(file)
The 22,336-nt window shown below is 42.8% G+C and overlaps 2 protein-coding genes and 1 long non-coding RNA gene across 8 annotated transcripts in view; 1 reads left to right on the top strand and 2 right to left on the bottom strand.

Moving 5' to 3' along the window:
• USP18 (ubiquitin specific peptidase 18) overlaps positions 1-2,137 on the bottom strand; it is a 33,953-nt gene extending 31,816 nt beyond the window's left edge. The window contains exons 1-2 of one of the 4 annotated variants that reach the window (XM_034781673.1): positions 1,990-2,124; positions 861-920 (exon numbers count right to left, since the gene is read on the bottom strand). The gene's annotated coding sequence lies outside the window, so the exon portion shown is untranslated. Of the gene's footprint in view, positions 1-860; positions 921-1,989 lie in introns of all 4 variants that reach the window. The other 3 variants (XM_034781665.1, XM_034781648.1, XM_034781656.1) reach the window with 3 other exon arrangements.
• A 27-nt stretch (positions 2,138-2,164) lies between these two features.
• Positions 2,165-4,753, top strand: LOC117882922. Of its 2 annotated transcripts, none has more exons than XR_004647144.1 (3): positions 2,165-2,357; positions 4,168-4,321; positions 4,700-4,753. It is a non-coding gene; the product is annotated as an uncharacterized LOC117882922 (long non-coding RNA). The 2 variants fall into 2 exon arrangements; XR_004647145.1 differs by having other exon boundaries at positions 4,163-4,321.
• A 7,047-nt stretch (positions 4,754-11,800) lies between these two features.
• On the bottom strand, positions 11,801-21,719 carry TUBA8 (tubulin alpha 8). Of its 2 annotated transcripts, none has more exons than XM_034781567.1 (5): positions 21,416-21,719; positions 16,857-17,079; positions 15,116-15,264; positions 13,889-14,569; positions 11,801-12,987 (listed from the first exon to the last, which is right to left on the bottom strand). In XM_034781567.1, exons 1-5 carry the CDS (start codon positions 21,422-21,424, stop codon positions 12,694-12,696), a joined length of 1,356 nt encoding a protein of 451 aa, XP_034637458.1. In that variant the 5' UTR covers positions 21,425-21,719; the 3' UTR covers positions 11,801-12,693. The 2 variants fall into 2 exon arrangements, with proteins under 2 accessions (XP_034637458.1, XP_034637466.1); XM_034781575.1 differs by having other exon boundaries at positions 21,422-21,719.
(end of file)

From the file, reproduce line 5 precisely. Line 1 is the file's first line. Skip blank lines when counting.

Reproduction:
• Positions 2,165-4,753, top strand: LOC117882922. Of its 2 annotated transcripts, none has more exons than XR_004647144.1 (3): positions 2,165-2,357; positions 4,168-4,321; positions 4,700-4,753. It is a non-coding gene; the product is annotated as an uncharacterized LOC117882922 (long non-coding RNA). The 2 variants fall into 2 exon arrangements; XR_004647145.1 differs by having other exon boundaries at positions 4,163-4,321.